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State Statute Prohibiting Hiring Out-of-State Replacement Workers During Strike Is Unconstitutional
Description Appeals court held that a Washington state statute that made it a criminal offense to hire out-of-state workers to replace workers out on strike is unconstitutional. That area of law was preempted by the National Labor Relations Act, which allows employers the right to hire replacement workers.
Topic Constitutional Law
Key Words Strikebreaker Statute; Preemption
C A S E   S U M M A R Y
Facts Labor Ready was charged with violating the Washington state strikebreaker law, a criminal statute, which prohibits anyone involved in a labor strike or lockout dispute to recruit workers from out of state. Labor Ready helped Kaiser Aluminum find replacement workers for a plant where there had been a year-long lockout. The trial court dismissed the suit, ruling the statute unconstitutional. The state appealed.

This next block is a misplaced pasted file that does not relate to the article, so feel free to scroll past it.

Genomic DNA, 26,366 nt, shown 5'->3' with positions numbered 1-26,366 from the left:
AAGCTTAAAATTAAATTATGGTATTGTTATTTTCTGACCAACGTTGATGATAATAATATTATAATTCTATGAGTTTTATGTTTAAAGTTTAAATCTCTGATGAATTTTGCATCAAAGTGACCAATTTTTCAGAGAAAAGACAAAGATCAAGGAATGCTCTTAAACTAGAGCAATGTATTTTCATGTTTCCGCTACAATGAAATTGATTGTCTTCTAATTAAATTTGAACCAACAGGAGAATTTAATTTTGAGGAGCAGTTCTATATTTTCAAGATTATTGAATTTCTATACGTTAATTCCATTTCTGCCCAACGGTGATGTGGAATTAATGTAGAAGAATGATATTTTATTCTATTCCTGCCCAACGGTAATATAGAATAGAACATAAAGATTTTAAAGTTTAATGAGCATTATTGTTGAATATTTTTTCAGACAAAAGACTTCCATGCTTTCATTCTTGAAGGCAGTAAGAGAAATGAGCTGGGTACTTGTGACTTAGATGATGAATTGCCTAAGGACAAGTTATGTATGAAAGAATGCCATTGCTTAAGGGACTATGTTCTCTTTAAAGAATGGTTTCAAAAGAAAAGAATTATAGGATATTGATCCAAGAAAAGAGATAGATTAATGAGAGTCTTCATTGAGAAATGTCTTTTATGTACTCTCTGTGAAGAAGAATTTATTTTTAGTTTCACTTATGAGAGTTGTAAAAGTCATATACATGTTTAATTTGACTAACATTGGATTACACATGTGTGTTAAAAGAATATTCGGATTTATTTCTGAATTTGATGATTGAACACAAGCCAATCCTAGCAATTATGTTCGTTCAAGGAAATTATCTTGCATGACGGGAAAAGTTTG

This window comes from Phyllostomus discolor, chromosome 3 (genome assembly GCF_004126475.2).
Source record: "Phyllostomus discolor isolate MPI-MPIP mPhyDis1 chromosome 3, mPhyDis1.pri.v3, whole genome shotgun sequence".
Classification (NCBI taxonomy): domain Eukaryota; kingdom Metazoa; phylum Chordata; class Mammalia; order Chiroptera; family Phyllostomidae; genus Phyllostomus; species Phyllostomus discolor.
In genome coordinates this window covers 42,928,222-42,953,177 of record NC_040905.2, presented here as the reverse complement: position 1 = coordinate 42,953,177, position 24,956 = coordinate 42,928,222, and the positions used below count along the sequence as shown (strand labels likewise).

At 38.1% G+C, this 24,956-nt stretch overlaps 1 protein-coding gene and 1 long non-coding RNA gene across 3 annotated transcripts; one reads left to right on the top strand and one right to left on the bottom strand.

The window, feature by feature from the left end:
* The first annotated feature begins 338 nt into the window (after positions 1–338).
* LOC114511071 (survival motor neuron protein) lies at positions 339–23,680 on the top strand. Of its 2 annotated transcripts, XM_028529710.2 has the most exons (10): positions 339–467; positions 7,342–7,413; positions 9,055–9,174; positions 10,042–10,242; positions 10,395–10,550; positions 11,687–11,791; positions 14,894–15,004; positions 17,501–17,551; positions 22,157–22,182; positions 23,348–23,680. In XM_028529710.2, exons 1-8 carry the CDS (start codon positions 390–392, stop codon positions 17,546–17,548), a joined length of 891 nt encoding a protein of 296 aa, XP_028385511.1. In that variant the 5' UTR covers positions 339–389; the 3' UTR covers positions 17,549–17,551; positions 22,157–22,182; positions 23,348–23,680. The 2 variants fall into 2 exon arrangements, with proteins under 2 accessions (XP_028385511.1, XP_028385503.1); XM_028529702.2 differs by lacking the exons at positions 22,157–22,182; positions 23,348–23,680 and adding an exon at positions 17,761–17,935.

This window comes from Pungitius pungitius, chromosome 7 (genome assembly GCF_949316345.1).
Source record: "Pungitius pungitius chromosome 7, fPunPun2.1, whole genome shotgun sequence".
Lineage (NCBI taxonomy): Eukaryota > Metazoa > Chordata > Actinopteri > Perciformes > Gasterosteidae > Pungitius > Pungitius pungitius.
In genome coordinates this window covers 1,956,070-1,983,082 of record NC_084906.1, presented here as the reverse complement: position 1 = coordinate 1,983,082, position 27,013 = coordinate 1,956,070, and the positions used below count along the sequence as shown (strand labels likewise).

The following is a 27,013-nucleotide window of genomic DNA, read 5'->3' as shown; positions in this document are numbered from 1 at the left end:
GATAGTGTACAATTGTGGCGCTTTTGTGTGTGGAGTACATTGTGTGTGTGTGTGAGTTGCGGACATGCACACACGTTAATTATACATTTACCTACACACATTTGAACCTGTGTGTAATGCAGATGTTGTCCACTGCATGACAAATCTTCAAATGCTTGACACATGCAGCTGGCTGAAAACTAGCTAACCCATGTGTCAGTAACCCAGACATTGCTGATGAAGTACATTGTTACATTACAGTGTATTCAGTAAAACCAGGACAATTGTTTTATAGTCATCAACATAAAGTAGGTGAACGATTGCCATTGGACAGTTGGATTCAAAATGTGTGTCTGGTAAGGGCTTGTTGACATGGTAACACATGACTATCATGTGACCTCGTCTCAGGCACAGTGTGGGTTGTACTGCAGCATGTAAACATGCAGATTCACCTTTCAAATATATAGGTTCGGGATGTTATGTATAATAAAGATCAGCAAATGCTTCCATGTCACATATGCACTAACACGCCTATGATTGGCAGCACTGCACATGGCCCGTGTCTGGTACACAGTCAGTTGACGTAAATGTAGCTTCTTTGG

Decision Affirmed. The strikebreaker statute is preempted by the National Labor Relations Act; it attempted to regulate actions that Congress intended to be left unregulated. Under the NLRA, an employer has a federal right to continue operations during an economic strike and to hire replacement workers. Similar statutes in other states have also been stricken as unconstitutional because the behavior they intend to regulate has been preempted by federal law.
Citation State v. Labor Ready, Inc., 14 P.3d 828 (Ct. App., Wash., 2000)

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